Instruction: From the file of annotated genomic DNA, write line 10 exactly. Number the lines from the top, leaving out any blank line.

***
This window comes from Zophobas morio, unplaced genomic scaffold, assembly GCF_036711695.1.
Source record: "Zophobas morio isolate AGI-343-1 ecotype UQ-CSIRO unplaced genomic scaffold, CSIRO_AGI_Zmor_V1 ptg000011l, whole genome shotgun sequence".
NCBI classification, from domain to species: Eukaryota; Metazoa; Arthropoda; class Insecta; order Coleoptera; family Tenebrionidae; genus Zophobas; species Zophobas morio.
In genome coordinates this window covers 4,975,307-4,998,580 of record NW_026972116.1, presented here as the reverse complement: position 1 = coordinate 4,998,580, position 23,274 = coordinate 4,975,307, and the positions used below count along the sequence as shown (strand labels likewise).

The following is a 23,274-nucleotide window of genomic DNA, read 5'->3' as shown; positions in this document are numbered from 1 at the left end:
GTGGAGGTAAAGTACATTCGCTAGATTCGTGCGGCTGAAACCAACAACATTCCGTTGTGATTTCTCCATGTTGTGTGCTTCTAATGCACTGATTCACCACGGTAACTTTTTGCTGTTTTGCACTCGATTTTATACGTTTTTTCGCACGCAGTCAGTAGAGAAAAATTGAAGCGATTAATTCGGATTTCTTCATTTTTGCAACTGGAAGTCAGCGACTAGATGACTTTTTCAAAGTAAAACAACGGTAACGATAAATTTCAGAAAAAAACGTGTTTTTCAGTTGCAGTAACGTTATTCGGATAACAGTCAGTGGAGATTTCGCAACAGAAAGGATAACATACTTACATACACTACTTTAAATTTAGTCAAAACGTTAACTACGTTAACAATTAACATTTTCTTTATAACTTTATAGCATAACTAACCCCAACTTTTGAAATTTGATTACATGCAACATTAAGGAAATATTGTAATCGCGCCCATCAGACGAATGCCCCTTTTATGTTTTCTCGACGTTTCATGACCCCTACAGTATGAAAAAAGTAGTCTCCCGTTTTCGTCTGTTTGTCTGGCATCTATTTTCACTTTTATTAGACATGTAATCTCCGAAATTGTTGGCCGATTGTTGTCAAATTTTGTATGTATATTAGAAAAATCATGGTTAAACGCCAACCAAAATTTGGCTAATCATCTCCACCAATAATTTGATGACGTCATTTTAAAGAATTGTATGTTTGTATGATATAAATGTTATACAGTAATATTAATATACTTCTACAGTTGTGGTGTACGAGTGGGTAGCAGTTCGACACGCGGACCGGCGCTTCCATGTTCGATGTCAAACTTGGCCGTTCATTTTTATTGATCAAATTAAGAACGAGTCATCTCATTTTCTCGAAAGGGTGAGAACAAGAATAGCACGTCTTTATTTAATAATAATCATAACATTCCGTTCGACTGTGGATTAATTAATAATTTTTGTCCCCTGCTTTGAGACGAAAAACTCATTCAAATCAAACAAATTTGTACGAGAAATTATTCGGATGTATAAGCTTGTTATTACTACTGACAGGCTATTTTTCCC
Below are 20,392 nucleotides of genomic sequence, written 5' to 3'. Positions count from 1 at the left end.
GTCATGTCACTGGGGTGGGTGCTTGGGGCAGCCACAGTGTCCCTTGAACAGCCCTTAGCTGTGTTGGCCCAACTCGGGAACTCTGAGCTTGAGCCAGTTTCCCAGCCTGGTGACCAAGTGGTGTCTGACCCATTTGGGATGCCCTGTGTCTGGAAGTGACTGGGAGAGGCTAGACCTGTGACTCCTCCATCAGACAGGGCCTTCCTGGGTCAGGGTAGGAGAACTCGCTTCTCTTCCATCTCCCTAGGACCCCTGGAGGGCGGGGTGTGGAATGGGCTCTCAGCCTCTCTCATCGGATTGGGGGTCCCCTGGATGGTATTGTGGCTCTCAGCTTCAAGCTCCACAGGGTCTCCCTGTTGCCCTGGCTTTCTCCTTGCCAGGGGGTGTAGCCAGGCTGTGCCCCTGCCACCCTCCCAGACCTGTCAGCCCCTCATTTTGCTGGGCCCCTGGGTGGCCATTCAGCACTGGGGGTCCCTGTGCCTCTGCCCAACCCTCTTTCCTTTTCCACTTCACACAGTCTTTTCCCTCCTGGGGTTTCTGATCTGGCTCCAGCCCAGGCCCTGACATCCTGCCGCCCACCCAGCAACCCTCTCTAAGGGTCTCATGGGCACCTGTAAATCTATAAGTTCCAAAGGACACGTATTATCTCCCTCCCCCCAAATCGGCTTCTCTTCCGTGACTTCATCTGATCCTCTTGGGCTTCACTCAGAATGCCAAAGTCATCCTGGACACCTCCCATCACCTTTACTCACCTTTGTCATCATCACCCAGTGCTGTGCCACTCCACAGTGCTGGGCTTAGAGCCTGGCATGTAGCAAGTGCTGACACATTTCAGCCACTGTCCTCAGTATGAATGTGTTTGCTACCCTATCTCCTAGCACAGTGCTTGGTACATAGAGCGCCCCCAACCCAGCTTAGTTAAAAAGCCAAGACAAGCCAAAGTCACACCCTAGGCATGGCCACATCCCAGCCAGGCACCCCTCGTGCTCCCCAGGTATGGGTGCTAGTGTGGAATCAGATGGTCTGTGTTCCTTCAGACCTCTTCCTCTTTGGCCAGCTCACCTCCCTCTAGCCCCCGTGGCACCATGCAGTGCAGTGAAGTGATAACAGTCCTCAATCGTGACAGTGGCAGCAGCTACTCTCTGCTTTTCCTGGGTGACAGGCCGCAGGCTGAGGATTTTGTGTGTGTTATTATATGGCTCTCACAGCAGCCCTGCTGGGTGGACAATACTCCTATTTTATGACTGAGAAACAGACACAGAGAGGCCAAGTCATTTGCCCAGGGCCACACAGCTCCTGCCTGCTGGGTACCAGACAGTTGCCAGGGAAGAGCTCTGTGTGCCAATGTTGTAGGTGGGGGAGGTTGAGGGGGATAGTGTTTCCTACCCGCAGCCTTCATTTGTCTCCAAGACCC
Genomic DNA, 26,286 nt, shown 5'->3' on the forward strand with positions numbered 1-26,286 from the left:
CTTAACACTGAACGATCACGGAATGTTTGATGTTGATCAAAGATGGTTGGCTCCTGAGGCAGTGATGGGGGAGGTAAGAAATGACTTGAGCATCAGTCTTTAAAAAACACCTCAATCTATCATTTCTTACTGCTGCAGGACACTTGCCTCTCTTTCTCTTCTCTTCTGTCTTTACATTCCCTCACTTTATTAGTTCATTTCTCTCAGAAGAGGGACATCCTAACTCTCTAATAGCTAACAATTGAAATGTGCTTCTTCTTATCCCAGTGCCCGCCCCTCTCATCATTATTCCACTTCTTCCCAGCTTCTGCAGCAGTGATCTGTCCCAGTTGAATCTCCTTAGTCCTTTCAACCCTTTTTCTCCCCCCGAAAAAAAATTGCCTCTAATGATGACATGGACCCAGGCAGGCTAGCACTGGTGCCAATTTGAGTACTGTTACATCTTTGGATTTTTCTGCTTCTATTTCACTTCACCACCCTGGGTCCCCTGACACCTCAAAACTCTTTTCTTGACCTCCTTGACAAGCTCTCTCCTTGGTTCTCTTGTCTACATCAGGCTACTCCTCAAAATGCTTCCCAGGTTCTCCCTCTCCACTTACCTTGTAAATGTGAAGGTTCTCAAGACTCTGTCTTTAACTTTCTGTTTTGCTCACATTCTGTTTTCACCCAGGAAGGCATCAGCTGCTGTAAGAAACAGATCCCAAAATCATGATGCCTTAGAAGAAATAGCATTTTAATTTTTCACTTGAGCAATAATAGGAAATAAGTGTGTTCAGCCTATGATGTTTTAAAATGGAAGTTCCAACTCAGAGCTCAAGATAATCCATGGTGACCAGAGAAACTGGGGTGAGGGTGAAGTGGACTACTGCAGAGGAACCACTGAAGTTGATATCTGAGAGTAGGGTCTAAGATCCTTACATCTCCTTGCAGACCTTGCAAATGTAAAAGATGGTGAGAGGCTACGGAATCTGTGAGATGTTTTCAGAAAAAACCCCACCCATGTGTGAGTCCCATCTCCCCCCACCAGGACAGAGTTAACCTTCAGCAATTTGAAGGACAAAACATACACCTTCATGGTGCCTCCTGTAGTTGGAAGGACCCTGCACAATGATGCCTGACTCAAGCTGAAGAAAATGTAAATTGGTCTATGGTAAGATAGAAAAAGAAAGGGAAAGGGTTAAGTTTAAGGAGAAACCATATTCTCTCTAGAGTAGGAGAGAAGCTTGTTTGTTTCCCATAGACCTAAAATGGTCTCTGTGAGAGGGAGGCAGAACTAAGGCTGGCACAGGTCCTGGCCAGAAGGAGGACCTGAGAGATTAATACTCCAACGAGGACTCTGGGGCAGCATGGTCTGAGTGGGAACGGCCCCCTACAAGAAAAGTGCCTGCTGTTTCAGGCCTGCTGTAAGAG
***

CTTAACACTGAACGATCACGGAATGTTTGATGTTGATCAAAGATGGTTGGCTCCTGAGGCAGTGATGGGGGAGGTAAGAAATGACTTGAGCATCAGTCTTTAAAAAACACCTCAATCTATCATTTCTTACTGCTGCAGGACACTTGCCTCTCTTTCTCTTCTCTTCTGTCTTTACATTCCCTCACTTTATTAGTTCATTTCTCTCAGAAGAGGGACATCCTAACTCTCTAATAGCTAACAATTGAAATGTGCTTCTTCTTATCCCAGTGCCCGCCCCTCTCATCATTATTCCACTTCTTCCCAGCTTCTGCAGCAGTGATCTGTCCCAGTTGAATCTCCTTAGTCCTTTCAACCCTTTTTCTCCCCCCGAAAAAAAATTGCCTCTAATGATGACATGGACCCAGGCAGGCTAGCACTGGTGCCAATTTGAGTACTGTTACATCTTTGGATTTTTCTGCTTCTATTTCACTTCACCACCCTGGGTCCCCTGACACCTCAAAACTCTTTTCTTGACCTCCTTGACAAGCTCTCTCCTTGGTTCTCTTGTCTACATCAGGCTACTCCTCAAAATGCTTCCCAGGTTCTCCCTCTCCACTTACCTTGTAAATGTGAAGGTTCTCAAGACTCTGTCTTTAACTTTCTGTTTTGCTCACATTCTGTTTTCACCCAGGAAGGCATCAGCTGCTGTAAGAAACAGATCCCAAAATCATGATGCCTTAGAAGAAATAGCATTTTAATTTTTCACTTGAGCAATAATAGGAAATAAGTGTGTTCAGCCTATGATGTTTTAAAATGGAAGTTCCAACTCAGAGCTCAAGATAATCCATGGTGACCAGAGAAACTGGGGTGAGGGTGAAGTGGACTACTGCAGAGGAACCACTGAAGTTGATATCTGAGAGTAGGGTCTAAGATCCTTACATCTCCTTGCAGACCTTGCAAATGTAAAAGATGGTGAGAGGCTACGGAATCTGTGAGATGTTTTCAGAAAAAACCCCACCCATGTGTGAGTCCCATCTCCCCCCACCAGGACAGAGTTAACCTTCAGCAATTTGAAGGACAAAACATACACCTTCATGGTGCCTCCTGTAGTTGGAAGGACCCTGCACAATGATGCCTGACTCAAGCTGAAGAAAATGTAAATTGGTCTATGGTAAGATAGAAAAAGAAAGGGAAAGGGTTAAGTTTAAGGAGAAACCATATTCTCTCTAGAGTAGGAGAGAAGCTTGTTTGTTTCCCATAGACCTAAAATGGTCTCTGTGAGAGGGAGGCAGAACTAAGGCTGGCACAGGTCCTGGCCAGAAGGAGGACCTGAGAGATTAATACTCCAACGAGGACTCTGGGGCAGCATGGTCTGAGTGGGAACGGCCCCCTACAAGAAAAGTGCCTGCTGTTTCAGGCCTGCTGTAAGAG